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zhence to Melrose, where he was interred with great pomp, and where his tomb is still shown.
The moon on the east oriel shone.-P. 31.
It is impossible to conceive a more beautiful specimen of the lightness and elegance of Gothic architec
when in its purity, than the eastern window of Melrose Abbey. Sir James Hall of Dunglass, Bart. has, with great ingenuity and plausibility, traced the Gothje order through its various forms, and seemingly eccentric ornaments, to an architectural imitation of wicker work; of which, as we learn from some of the legends, the earliest Christian churches were constructed. In such an edifice, the original of the clustered pillars is traced to a set of round posts, begirt with slender rods of willow, whose loose summits were brought to meet from all quarters, and bound together artificially, so as to produce the frame-work of the roof: and the tracery of our Gothic windows is displayed in the meeting and interlacing of rods and hoops, afford. ing an inexhaustible variety of beautiful forms of open work. This ingenious system is alluded to in the romance. Sir James Hall's Essay on Gothic Architec. ture is poblished in The Edinburgh Philosophical Transactions.
They sate them down on a marble stone,
A Scottish monarch slept below.-P. 32. A large marble stone, in the chancel of Melrose, is pointed out as the monument of Alexander II. one of the greatest of our early kings; others say, it is the resting place of Waldeve, one of the early abbats, who died in the odour of sanctity.
Sir Michael Scott of Balwearie flourished during the 23th century, and was one of the ambassadors sent io bring the Maid of Norway to Scotland upon the death of Alexander III. By a poetical anachronism, he is here placed in a later æra. He was a man of much learning, chiefly acquired in foreign countries. He wrote a commentary upon Aristotle, printed at Venice in 1496 ; and several treatises upon natural philosophy, Bom which he appears to have been addicted to the abstruse studies of judicial astrology, alchymy, physiog. momy, and chiromancy. Hence he passed among his contemporaries for a skilful magician. Dempster ia. forms us, that he remembers to have heard in his youth, that the magic books of Michael Scott were still än existence, but could not be opened without danger, on account of the malignant fiends who were thereby invoked. Dempsteri Historia Ecclesiastica, 1627, lib. xii.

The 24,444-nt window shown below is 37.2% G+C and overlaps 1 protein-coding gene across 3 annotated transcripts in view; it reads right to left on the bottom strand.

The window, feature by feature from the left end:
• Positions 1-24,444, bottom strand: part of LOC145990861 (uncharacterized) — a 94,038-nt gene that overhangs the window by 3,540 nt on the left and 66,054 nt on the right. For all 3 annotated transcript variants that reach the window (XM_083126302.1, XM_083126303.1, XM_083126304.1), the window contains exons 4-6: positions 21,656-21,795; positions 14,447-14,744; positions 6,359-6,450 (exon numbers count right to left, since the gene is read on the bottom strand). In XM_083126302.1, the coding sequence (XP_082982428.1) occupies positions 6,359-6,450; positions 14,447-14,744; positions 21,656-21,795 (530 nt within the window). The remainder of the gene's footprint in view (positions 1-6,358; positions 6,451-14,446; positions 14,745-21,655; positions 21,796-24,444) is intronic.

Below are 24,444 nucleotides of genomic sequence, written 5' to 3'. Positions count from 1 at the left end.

p. 495. Lesly characterises Michael Scott, as sitsularii philosophiæ, astronomia, ac medicinæ laude prestans ; dicebatur penitissimos magiæ recessus indagasse Dante also mentions him as a renowned wizard:
Quell altro chi ne fianchi e cosi poce
Divina Comedia, Canto xxmo A personage, thus spoken of by biographers and his torians, loses little of his mystical fame in vulgar tradition. Accordingly, the memory of Sir Michael Scott survives in many a legend ; and in the south of Scots land, any work of great labour and antiquity, is ascrib ed, either to the agency of Auld Michael, of Sir WilJiam Wallace, or of the devil. Tradition varies con cerving the place of bis burial: some contend for Holme Coltraine, in Cumberland ; others for Melrose abbey. But all agree, that his books of magic were in. terred in his grave, or preserved in the content where
he died. Satehells, wishing to give some authority for his account of the origin of the name of Scott, pretends, that, in 1629, he chanced to be at Burgh under Bowness, in Cumberland, where a person, named Lancelot Seott, showed hiin an extract from Michael Scott's works, containing that story:
« He said the book which he gave me :
History of the Right Honourable name of Scots.
Salamanca's cave.-P. 32. Spain, from the reliques, doubtless, of Arabian learning and superstition, was accounted a favourite residence of magicians. Pope Sylvester, who actually im. ported from Spain the use of the Arabian numerals was supposed to have learned there the magic, for which he was stigmatized by the ignorance of his age. William of Malinsbury, lib. ii. cap. 10. There were public schools, where magic, or rather the sciences supposed to involve its mysteries, were regularly taught,